Gigabit speeds for all Aussies — is it a pipe dream?
With the rollout of gigabit internet to a select few locations in Australia only occurring earlier this year, it seems unlikely the top speeds will be available to the majority of households or businesses across the country anytime soon.
However, NBN Co’s recently announced $3.5 billion investment to upgrade existing nbn connections to carry gigabit speeds is a positive step forward.
Under the plan, existing fibre-to-the-node infrastructure will be converted to fibre-to-the-premises connections for eligible residential customers, subject to demand. Hybrid Fibre Coaxial connections will also be eligible for the upgrade.
For businesses, up to 240 nbn fibre zones will be established across the country, including 85 in regional centres, giving 90% of businesses across the country the opportunity to access high-speed nbn™ fibre.
Speaking to Vertical Hold podcast, Aussie Broadband Managing Director Phillip Britt said the plan was a “good compromise”.
“I think it was always the intent to move to fibre deeper into the networking stages,” he said.
“But I think [the initial nbn rollout] has been a relatively good compromise with getting people on quick and now moving to the next phase of upgrading people as demand exists.”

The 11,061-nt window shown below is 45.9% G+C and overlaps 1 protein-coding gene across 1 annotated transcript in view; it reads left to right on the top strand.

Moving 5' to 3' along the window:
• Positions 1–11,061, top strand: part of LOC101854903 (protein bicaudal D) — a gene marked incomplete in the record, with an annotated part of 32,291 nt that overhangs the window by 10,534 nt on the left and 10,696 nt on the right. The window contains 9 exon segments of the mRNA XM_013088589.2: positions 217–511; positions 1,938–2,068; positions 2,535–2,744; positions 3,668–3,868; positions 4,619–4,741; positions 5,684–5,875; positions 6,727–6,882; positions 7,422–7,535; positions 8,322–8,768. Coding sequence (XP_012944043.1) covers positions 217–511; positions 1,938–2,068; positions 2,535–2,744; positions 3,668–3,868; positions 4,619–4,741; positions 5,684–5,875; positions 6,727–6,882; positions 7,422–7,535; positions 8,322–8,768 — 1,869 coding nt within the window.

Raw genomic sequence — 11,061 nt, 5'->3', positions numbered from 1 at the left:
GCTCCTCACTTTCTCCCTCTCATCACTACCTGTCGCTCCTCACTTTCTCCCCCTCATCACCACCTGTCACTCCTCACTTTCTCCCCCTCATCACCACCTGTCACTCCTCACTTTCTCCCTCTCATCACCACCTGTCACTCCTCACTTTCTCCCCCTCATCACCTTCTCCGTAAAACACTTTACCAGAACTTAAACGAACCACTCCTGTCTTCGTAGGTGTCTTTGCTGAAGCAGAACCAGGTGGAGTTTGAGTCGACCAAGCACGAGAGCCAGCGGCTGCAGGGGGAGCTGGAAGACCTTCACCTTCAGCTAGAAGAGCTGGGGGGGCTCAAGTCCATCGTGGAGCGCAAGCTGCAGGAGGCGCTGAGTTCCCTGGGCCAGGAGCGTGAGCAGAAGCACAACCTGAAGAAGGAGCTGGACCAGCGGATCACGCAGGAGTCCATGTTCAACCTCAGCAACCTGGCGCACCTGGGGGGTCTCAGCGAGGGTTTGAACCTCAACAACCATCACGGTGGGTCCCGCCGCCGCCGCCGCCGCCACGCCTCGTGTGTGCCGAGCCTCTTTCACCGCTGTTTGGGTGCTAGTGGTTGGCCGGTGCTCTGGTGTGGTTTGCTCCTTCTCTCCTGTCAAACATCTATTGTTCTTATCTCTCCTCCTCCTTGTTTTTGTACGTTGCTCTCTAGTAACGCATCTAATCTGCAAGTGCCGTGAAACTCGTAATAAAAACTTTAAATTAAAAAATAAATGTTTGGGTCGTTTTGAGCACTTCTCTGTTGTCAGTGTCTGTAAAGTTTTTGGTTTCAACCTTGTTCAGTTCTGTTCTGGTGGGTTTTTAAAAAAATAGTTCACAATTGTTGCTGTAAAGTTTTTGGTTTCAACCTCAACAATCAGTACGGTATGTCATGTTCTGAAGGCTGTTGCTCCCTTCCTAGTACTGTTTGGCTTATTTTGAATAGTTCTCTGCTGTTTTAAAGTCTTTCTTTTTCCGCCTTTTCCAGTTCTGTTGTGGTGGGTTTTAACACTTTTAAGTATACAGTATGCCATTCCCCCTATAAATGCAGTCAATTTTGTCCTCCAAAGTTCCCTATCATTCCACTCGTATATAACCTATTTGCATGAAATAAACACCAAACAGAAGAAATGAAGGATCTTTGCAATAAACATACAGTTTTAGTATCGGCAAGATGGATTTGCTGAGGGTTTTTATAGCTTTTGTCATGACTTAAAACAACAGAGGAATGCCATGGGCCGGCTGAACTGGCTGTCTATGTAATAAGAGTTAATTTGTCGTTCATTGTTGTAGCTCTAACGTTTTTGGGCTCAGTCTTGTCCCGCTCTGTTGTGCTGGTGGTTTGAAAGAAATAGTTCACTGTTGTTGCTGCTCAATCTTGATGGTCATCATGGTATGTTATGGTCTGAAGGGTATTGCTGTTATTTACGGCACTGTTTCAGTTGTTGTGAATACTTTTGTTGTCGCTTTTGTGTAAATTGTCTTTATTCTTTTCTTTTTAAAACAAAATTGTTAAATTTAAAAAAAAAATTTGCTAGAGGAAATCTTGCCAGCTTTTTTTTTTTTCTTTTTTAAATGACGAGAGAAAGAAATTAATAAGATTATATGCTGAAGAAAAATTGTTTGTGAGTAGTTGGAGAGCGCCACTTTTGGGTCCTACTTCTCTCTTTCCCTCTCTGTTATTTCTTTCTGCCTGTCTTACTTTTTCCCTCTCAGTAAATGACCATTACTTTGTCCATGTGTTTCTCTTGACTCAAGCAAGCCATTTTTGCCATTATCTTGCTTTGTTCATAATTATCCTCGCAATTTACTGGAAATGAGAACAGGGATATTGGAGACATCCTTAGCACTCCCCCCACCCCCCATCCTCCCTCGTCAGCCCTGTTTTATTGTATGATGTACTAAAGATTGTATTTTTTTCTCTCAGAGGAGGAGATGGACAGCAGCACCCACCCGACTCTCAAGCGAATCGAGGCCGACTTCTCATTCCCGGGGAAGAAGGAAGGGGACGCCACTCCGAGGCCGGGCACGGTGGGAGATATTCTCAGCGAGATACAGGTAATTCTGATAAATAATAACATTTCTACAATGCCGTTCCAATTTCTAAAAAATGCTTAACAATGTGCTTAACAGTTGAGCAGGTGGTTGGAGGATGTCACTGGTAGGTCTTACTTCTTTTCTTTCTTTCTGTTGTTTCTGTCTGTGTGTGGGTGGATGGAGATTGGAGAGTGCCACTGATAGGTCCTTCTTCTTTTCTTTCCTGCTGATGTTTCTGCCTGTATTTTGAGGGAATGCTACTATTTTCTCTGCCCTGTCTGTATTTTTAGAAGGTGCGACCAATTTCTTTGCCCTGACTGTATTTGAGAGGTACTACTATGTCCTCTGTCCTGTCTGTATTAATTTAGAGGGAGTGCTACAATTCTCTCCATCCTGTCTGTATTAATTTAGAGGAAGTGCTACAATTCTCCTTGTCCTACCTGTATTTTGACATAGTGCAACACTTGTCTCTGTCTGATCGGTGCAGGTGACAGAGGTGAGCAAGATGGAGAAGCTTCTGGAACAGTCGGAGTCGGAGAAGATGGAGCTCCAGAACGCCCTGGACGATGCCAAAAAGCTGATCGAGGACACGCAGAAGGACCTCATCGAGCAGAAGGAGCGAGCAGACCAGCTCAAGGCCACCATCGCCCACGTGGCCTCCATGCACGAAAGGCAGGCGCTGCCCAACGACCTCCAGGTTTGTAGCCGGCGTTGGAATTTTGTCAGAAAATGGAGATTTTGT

Fibre-to-the-node connections are generally not capable of carrying gigabit internet speeds. However, between 20 and 30% of Aussie Broadband’s fibre-to-the-node customer base are on 100 MB plans and are subsequently getting slower speeds, Britt said.
“I look at [the fibre rollout] and go, well that’s 400,000 people that could get fibre [to-the-premises] that otherwise couldn’t, so that’s a win.”
It’s important to clarify that not all premises using fibre-to-the-node infrastructure will automatically be upgraded to full fibre connections — there are qualifying factors at play. Consequently, NBN Co’s plan will not go very far in terms of delivering superfast or gigabit speeds to the majority of Australian households, such as what is available in the UK, said Britt.
However, Britt believes the plan is a “logical solution”.
“I look at it from the perspective of, if you’ve got someone sitting at home, they’re not using the speeds, why pay the money to put fibre into them… If someone needs it, then let the NBN pay the money and put it in.”
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